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NEWS | Nov. 12, 2009

Texas WASP honored by Sen. Hutchison in Dallas Ceremony

By Senior Airman Katie Hickerson 12th Flying Training Wing Public Affairs

It's been nearly 70 years, but one of the most untold stories of World War II can finally come to a close.

The Women Airforce Service Pilots of World War II were presented with a commemorative copy of a bill awarding them the Congressional Gold Medal in a ceremony for Texas native WASP Wednesday at the Frontiers of Flight Museum in Dallas.

Texas Sen. Kay Bailey Hutchison sponsored the legislation in early 2009, and only three months later would go on to award the WASP the Congressional Gold Medal, the highest honor the U.S. Congress can bestow on a civilian for service to their country.

"This is, indeed, a time to honor all of those who have served our country," said Senator Hutchison in her address to the WASP. "I am so fortunate to be able to serve on the United States Senate and to honor not only the veterans who are here with us, but to honor those who have died before to assure that our country is the strongest, and best, in the world."

In 1939, Jacqueline Cochran, who would go on to become the WASP director, wrote to then-First Lady Eleanor Roosevelt, stating, "I think we should train women pilots to fly non-combat assignments to free the men to go into combat."

The idea seemed to catch on, and in 1941 Gen. Hap Arnold, Chief of the Army Air Corps, asked Ms. Cochran to select 24 fellow women and sent them on a pioneer mission to visit the British Transport Auxiliary to see how they integrated women into their military. The next year, Mrs. Roosevelt wrote in her weekly column, "My Day," that women pilots were a weapon waiting to be used and, in November, the first class of 29 women aviators began their training at Avenger Field in Sweetwater, Texas.

WASP faced overwhelming cultural and gender bias against women in nontraditional roles, but were able to overcome those injustices in order to serve their country as American military aviators, Senator Hutchison explained. Assignments included flying as test and instructor pilots, towing targets for air-to-air gunnery and ground-to-air anti-aircraft practice, ferrying, transporting personnel and cargo, smoke laying, night tracking and flying drones.

As stated in Congress' findings leading to passing Bill 111-40 into public law, WASP flew more than 60 million miles for their country in every type of aircraft and on every type of assignment except combat, but were never awarded full military status, and were ineligible to become officers. However, through their actions, the WASP eventually were the catalyst for revolutionary reform in the integration of women pilots into the armed services.

"You are great Americans from the greatest generation," said Col. Jacqueline Van Ovost, 12th Flying Training Wing commander and ceremony guest speaker. "Women like me and other female Airmen owe you a huge debt of gratitude. Today's female Airmen stand on your shoulders because of your pioneer achievements.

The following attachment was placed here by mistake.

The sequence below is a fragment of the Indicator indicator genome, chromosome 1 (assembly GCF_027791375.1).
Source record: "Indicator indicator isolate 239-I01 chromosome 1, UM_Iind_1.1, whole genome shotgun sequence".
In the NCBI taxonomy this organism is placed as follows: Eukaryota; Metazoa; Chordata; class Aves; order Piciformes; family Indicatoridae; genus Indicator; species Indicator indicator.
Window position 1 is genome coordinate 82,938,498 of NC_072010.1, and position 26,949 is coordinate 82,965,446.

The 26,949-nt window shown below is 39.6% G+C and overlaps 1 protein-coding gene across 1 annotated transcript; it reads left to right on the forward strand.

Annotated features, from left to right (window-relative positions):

"We are able to see our dreams, not only to fly, but to serve in almost every career in our military today, because you paved our way. You broke the barriers and are pioneers of an industry that was mostly reserved for men only. Your service in World War II established a new frontier - a frontier women aviators have been expanding ever since, but you were first."

More than 25,000 women signed up to become aviators, but only 1,074 were accepted. Trainees came from across the U.S. to Texas, the only location for WASP training, and after 27 weeks of flight training, the WASP graduated and went on to one of 120 Army air fields across the nation.

One Austin native reflected on her time as a WASP.

"It was mind-blowing after all this time to have been notified of this award," explained Betty Phillips Whiting, a Texas WASP.

Ms. Whiting told of one day when she was asked to accompany a fellow WASP to pick up a part for an aircraft in Indiana. The weather forecast showed some "rough but flyable" weather.

"Of the two of us, I was the only one instrument-rated, so when it started to get rough, I took the stick," she said. "When we got close to the airfield, I circled only once to let them know I was there, and when we came in to land, there were several men and women there to catch our wings and bring us down."

"It was dangerous and exciting then, but it was so much fun," she reflected.

A few years after the WASP inception, it looked as though the U.S. would win the war and when it was all over, WASP service ended. There were no honors, no benefits, very few "thank-yous," and they had the task of finding their own way home after their courageous and honorable service, Senator Hutchison explained.

In all, 38 women lost their lives in service. Their families were left with burial expenses, families couldn't fly a gold star in their window in memory of their loved one and the WASP themselves weren't even allowed the honor of a flag-draped coffin at their internment since Congress never officially recognized the WASP as military members.

This year, more than 60 years after the first WASP graduating class, Congress set the record right. Both the House and Senate supported Bill 111-40 into public law, and on July 1, President Barack Obama signed it.

In March 2010, in a ceremony during Women's History Month, officials in Washington, D.C., will host a formal national award ceremony to officially recognize the service of our nation's WASP.

"Thank you for braving everything that you did, for not taking 'no' for an answer, and for saying you were going to serve our country no matter how many obstacles there were," Senator Hutchison remarked. "You did, and we owe you so very much."